Paul uses some great metaphors in today’s scripture.  The first one I want to mention is the clay pot.  Look at verse 7: “we have this treasure in clay pots so that the awesome power belongs to God and doesn’t come from us.”           In Paul’s day clay pots were used to carry water and other goods.  Clay was common and cheap and potters could make it into pots — some had beautiful decoration on them, but most were just ordinary, useful vessels.  Most were plain and humble.  But clay jars were also fragile.  If you have any of these clay pots around your house, you probably know that.  If you drop them, they break into lots of pieces.  Even bumping them with something can cause them to break like the one that I have.  Paul uses this metaphor of the clay pot to describe our human bodies.  We are useful vessels, but we are fragile vessels.  We are here on this earth for a limited time, and our bodies will eventually wear out.  Our bodies and our souls are bumped and broken; we are battered and cracked and even big chunks of us get knocked off sometimes.

But for Paul this brokenness and this hardship that he experienced was a good thing.  Because the power of Christ works in and through our weaknesses.  When we are weak, God’s power in us stands out like a bright light.

And that’s the other metaphor Paul uses — light.  In verse 6, he says:

                    6 God said that light should shine out of the darkness. He is the        same one who shone in our hearts to give us the light of the     knowledge of God’s glory in the face of Jesus Christ.

In the creation story, God created light to shine in the darkness.  And Paul writes that God is the one who shone the light of Jesus into our hearts.  And because we have that light within us, it is through our weakness that God shines in the world.  It is through all those cracks in our clay pots that the light can get out and shine through to the world.  It is in our weakness that people will say, that person is so weak there is no way he could do that without God’s power.  It is in our weakness, that people will say it could only be God working in that person’s life.  It is when we allow the light of Christ to shine on us that we are able to become God’s people in the world  — to let our lights shine so that others might know God.

But I’m afraid that we don’t like to admit that we are weak and that we need help from God or from our church family.  And so we create this façade of perfection.  We pretend that it doesn’t hurt when we get knocked down, or when we fall off the horse or when we get hit in the head with a baseball.  And I’m afraid we would like to imagine the church is a place where there is only joy and peace and happiness – where hard times don’t happen because God is on our side.  Sometimes I feel like we think we have to wear a mask even in the church so that others don’t suspect that we are deeply troubled, confused and harassed.  But that is not reality.  Jesus never promised his followers a life of ease, in fact he warned them of just the opposite – Jesus warned them that they would be harassed and persecuted as his followers.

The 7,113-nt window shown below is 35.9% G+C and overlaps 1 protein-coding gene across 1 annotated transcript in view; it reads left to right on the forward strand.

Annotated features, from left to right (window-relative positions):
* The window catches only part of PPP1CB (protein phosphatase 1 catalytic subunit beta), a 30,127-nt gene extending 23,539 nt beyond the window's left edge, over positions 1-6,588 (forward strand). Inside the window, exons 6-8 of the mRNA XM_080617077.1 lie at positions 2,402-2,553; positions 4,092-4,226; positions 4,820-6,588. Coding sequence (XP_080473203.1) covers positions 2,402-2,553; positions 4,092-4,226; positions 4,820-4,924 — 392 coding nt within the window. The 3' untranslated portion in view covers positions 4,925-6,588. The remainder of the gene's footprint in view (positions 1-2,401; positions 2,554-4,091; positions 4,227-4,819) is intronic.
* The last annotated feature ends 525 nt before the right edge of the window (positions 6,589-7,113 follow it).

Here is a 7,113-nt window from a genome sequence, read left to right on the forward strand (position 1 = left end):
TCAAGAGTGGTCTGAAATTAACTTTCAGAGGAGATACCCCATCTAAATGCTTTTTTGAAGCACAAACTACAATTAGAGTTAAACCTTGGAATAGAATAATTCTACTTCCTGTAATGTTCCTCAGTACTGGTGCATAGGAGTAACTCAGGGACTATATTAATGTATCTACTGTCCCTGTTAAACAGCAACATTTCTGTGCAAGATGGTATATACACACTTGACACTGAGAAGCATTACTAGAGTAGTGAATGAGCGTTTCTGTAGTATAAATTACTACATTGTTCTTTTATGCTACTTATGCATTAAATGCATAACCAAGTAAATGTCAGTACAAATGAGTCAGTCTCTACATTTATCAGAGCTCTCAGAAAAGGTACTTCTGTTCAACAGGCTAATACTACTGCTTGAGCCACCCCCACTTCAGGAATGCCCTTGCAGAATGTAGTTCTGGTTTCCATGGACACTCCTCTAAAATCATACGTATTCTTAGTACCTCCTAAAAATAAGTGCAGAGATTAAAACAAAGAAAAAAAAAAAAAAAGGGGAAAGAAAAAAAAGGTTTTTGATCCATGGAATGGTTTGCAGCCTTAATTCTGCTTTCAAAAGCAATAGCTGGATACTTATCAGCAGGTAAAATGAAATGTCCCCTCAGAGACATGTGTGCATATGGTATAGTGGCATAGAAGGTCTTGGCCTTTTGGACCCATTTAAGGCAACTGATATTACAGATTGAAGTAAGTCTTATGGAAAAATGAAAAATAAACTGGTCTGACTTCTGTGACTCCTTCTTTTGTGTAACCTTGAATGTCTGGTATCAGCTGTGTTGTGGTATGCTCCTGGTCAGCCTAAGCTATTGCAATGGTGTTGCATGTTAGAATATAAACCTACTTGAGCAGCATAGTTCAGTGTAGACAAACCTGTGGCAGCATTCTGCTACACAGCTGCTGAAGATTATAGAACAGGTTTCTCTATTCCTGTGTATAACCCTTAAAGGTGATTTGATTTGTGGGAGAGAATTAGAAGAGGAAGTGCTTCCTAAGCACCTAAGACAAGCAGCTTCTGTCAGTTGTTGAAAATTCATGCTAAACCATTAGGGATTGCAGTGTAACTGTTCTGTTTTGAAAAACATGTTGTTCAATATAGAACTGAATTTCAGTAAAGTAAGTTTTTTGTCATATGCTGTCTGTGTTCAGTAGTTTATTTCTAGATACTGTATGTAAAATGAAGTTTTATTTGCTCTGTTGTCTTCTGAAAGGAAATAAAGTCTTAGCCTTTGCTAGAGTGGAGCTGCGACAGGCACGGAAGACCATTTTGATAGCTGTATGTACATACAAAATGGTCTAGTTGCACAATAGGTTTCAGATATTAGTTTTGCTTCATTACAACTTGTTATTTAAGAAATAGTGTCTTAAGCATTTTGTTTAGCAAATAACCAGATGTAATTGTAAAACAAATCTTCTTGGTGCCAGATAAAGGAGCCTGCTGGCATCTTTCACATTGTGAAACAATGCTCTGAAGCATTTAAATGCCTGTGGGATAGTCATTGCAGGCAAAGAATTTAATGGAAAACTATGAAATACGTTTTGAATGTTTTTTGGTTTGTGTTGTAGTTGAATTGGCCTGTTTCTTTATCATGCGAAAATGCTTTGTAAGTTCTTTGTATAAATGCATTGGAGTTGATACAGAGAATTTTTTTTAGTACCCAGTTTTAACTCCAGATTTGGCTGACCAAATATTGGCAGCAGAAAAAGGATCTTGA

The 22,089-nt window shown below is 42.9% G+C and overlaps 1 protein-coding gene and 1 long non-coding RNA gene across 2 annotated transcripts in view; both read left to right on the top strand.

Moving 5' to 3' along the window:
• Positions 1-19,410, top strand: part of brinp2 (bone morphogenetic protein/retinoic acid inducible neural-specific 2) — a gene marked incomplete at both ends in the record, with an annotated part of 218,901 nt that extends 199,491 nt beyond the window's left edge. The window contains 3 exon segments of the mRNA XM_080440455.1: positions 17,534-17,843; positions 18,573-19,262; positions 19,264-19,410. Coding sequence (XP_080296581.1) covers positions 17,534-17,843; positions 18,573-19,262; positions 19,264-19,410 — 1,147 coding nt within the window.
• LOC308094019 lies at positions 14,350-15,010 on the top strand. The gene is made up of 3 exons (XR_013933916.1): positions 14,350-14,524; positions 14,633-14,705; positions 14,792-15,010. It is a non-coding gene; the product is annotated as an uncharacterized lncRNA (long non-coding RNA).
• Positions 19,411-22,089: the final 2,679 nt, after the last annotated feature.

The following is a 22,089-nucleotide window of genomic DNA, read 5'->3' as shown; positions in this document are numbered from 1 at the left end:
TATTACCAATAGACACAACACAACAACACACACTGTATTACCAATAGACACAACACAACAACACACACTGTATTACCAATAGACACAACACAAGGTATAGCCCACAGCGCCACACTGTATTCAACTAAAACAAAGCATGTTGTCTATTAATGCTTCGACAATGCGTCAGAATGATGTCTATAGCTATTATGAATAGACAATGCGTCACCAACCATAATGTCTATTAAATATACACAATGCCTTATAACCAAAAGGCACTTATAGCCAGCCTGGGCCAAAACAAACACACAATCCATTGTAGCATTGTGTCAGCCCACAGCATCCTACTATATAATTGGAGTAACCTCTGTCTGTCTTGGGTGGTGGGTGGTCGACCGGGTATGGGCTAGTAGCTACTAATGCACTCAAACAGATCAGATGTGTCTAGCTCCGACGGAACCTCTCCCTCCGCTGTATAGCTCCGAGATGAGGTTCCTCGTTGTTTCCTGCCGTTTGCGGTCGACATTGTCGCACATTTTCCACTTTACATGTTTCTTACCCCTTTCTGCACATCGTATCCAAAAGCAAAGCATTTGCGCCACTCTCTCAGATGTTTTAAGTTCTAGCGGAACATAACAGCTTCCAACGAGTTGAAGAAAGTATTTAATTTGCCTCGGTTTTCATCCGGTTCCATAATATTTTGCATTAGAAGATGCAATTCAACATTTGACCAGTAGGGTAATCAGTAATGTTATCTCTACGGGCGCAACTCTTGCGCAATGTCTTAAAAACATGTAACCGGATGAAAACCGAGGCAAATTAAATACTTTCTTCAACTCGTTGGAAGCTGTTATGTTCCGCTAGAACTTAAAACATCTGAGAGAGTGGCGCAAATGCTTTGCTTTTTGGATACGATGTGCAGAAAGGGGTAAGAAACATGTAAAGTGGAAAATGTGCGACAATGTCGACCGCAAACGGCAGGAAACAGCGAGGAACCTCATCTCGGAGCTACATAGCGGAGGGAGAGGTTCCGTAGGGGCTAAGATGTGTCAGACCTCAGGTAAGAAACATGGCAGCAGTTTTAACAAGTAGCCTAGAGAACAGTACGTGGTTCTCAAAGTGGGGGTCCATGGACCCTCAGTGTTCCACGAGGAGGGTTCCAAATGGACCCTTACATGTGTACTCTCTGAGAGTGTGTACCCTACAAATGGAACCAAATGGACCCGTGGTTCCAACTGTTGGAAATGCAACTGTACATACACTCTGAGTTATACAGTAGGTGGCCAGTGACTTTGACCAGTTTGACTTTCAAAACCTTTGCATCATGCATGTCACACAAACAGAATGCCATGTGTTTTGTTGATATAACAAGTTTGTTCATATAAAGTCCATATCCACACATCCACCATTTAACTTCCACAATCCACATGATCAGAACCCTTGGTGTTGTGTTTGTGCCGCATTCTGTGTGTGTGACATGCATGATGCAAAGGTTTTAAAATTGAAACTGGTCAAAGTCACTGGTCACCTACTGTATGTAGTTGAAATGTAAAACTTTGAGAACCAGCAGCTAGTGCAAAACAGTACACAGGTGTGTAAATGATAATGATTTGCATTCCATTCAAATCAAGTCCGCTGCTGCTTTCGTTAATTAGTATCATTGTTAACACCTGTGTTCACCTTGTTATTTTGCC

In my reading this week, I came across a story I want to share with you that will bring this into reality.  This is from Rev. Adams who is quoted in your bulletin:

I recall a family in a congregation I once served. They were regular attendees at Sunday School and worship, both parents active in committee work. Gradually, they became less and less involved, and then, we did not see them at all. I called one day. “What’s going on with you guys?” I asked.

“We started going to another church,” the husband said.

“I’m sorry,” I said. “Why, if you don’t mind my asking?” “Well, our teenage son was having a lot of trouble. We were worried and sad, but every time we came to church people would say, ‘How are you?’ Maybe it was our fault, we would always answer, ‘We are doing great, thank you.’ It was as if ‘great’ was the expected answer. What we needed was a place where we could be more real about what was wrong and imperfect in our very human family.”

One of the main criticisms that people have of the church today, is that we are not authentic.  We are fake.  We try to pretend that when we say “yes” to Jesus our lives become perfect.  Some say we are hypocrites.

The other main criticism of the church is that we are judgmental.  We come across as looking down on people because of what we consider to be weaknesses or failures.  But it really is not our job to judge others.  Instead the message we ought to be sharing with people is that we are ALL these broken, fragile, messed up clay pots.  That we are easily broken, but gosh we are also useful for God.  We can even bring glory to God when we allow God to work in and through us.   Did you know that God can and will use your junk for a good purpose?  Our message ought to be that we are all in need of a savior… and that savior is Christ Jesus, our Lord!

We are never abandoned by a God who continually creates new things out of our lives even when they appear to be clay pots that are so broken they just need to be thrown away!  God has big plans for us clay pots.  We are fragile, but we are so useful to God because of all that we have experienced.

So.  What does that all mean to us here today?  How can we use our broken lives to shine the light of Christ on others who are just as broken as we are?  These metaphors are not just pretty words of light and clay pots.  These words are a challenge – that each of us would find a way to take off this mask of perfection and get real with one another.  I pray that we would admit our weakness, and admit we are real and flawed people.  Like Paul in 2 Corinthians, maybe we should be vulnerable with one another and accept the idea that Christ can work in and through our weaknesses.  Maybe it would help us grow in our faith.  Maybe it would help us share God’s light with people walking in the darkness.

Paul bragged about his weakness.  It even helped him to identify with the suffering of Jesus.  Today we are going to break bread together.  We are going to remember the weakness of Jesus’s body.  And we will remember how his weakness brought glory to God and salvation to each of us.  It is in our weakness that we are able to reflect the greatness of God.

Let us pray.

God of light, we admit that we are weak and flawed and broken.  We really are like fragile clay pots who get bumped and battered along the way.  But God we know, too, that you can use that for good.  We know that you want to use us.  So give us a character of humility and vulnerability and submission to you, Lord.  And fill us with your Spirit to recognize when and how to use our weaknesses for your glory.  Amen.